Memory care communities are designed with de-escalation and relaxation in mind. Facilities promote a soothing environment through:
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Some caregivers may turn to medication to manage aggressive residents, and often assume memory care communities do the same. However, most dementia care experts caution against psychotropic medications.
“The problem with using medication for dementia is that you often trade one problem for another,” says Troxel. “It could knock down a patient’s aggression, but cause them to fall and break their hip a week later. With good care planning and productive activities, about 9 out of 10 times dementia patients don’t need to be medicated.”
While there are exceptions to this, a recent analysis of 148 dementia studies encompassing 21,686 patients found that holistic, multidisciplinary therapies—including touch therapy and music therapy—were more effective in reducing aggression than medication. Both caregivers and memory care staff members should consult a dementia patient’s doctor before implementing medication into their care plan.
Evictions in memory care are the notable exception—not the rule. Memory care communities will typically highlight guidelines and standards for evictions in resident contracts.
While causes for eviction vary depending on the community, most facilities will only evict a resident who is a persistent danger to other residents, to staff members, or to themselves. Troxel also notes that residents who are “spontaneously aggressive” are more likely to be evicted—that is, when a root cause assessment does not uncover any consistent, predictable triggers.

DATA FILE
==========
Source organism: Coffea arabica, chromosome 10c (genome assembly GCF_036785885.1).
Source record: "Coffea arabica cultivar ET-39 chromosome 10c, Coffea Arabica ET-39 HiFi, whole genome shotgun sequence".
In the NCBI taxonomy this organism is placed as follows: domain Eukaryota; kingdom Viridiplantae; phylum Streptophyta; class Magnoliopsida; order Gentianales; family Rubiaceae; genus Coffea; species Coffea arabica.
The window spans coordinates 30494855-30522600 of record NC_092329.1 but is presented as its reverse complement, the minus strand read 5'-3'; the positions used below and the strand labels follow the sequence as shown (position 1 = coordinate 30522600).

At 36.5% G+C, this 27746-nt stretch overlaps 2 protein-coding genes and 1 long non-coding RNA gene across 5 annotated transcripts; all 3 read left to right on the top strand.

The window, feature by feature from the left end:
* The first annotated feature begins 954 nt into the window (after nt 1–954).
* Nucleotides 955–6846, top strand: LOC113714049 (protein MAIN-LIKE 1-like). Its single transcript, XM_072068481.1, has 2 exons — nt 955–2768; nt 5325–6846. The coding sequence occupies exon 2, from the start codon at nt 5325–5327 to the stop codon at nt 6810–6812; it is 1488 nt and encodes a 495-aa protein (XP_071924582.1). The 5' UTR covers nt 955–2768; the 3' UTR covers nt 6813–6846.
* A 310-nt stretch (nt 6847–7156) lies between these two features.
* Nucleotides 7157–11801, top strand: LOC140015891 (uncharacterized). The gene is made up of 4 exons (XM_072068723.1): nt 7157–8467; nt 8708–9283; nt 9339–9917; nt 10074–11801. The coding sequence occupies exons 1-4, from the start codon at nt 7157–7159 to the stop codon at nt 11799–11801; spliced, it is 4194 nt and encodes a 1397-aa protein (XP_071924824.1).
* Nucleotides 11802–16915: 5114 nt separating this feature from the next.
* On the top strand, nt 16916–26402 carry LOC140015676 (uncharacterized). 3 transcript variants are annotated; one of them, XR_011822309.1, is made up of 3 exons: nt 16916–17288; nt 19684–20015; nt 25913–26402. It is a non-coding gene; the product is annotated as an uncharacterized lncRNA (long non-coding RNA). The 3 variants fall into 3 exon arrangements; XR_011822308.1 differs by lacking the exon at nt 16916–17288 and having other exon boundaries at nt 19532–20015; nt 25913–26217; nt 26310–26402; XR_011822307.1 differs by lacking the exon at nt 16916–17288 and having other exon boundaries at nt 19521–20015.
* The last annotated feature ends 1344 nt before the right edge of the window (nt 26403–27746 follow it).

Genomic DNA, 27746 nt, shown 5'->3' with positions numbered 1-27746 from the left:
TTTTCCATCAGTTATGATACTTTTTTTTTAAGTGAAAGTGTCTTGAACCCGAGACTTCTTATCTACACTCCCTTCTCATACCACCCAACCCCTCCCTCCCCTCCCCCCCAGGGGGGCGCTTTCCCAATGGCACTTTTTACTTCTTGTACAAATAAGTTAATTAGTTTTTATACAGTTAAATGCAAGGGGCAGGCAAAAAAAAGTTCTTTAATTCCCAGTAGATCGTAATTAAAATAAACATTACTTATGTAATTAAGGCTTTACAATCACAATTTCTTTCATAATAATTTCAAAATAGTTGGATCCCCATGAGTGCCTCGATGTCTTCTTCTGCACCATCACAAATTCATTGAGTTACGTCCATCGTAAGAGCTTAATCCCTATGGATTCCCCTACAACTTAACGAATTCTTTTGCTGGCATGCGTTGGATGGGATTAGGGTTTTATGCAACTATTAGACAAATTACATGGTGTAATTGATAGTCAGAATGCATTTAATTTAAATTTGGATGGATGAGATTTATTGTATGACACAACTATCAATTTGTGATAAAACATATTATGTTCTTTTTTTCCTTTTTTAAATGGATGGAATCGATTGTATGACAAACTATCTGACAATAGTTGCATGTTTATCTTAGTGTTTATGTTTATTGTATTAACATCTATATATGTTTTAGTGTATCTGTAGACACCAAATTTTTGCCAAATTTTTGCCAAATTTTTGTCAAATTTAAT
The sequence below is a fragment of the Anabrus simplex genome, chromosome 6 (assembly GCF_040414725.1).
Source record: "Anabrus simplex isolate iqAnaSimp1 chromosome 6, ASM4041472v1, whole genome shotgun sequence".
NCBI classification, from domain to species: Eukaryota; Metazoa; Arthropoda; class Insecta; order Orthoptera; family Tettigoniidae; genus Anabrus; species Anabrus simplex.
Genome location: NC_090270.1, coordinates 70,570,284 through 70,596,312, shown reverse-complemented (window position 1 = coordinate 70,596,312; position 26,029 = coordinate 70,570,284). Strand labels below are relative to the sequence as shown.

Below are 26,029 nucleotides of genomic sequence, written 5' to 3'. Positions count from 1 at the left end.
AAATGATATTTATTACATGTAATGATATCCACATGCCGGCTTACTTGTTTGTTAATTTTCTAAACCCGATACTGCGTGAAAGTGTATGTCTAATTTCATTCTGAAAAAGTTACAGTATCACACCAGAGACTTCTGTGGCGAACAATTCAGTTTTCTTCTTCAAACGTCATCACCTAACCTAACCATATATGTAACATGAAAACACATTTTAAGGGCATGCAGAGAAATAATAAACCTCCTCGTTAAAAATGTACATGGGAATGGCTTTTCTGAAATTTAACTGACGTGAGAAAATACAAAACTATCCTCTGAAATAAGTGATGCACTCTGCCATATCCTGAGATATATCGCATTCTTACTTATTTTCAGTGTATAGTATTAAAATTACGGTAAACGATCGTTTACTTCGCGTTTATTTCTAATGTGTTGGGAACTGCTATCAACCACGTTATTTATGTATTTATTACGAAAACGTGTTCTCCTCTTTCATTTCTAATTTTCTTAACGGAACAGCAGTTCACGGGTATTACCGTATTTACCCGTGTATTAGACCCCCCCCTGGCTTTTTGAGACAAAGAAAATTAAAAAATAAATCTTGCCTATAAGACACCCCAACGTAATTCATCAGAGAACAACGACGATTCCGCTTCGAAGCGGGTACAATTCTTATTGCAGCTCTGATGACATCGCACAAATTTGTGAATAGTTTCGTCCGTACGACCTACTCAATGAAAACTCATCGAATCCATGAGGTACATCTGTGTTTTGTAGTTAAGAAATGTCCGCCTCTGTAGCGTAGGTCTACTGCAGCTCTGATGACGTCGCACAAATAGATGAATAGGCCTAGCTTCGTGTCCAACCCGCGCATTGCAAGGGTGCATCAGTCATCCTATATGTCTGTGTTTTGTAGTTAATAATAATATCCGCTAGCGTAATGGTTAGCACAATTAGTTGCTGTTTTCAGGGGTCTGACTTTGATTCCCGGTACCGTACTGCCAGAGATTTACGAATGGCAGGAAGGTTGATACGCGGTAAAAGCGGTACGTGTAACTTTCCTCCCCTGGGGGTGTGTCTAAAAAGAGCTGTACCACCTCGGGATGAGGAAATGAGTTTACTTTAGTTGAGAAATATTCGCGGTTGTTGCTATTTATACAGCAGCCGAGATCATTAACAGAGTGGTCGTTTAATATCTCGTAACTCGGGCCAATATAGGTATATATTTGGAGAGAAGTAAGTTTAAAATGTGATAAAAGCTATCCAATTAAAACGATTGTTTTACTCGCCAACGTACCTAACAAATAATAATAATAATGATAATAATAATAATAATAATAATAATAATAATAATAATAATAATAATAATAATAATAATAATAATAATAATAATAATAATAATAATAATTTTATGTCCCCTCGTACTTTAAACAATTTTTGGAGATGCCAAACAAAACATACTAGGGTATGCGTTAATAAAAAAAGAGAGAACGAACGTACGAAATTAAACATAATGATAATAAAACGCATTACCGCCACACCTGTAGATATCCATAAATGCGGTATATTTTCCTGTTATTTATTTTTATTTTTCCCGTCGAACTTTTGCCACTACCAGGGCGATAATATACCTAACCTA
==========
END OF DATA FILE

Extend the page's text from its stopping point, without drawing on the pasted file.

Evicting an aggressive resident from a memory care community is a rare last resort. Before taking this action, a senior’s care team will work with the resident and their family to explore other options.
A Place for Mom’s Senior Living Advisors can help connect you with memory care communities in your area. Our local senior living experts can help you consider your loved one’s needs, your expectations for care, and your financial resources to find the right care for your loved one.
Collier, Stephanie. “What’s the best way to manage agitation related to dementia?” https://www.health.harvard.edu/blog/whats-the-best-way-to-manage-agitation-related-to-dementia-2020021418816
Liljegren, M, Landqvist Waldö, M, Englund, E. “Physical aggression among patients with dementia, neuropathologically confirmed post‐mortem.” https://onlinelibrary.wiley.com/doi/abs/10.1002/gps.4777
Moorman, Li R., Gilbert, B., Orman, A., et al. “Evaluating the effects of diffused lavender in an adult day care center for patients with dementia in an effort to decrease behavioral issues: a pilot study.” https://www.ncbi.nlm.nih.gov/pmc/articles/PMC5327916/
Watt, J., Zahra, G., Nincic, V., et al. “Comparative efficacy of interventions for aggressive and agitated behaviors in dementia.” https://www.acpjournals.org/doi/10.7326/M19-0993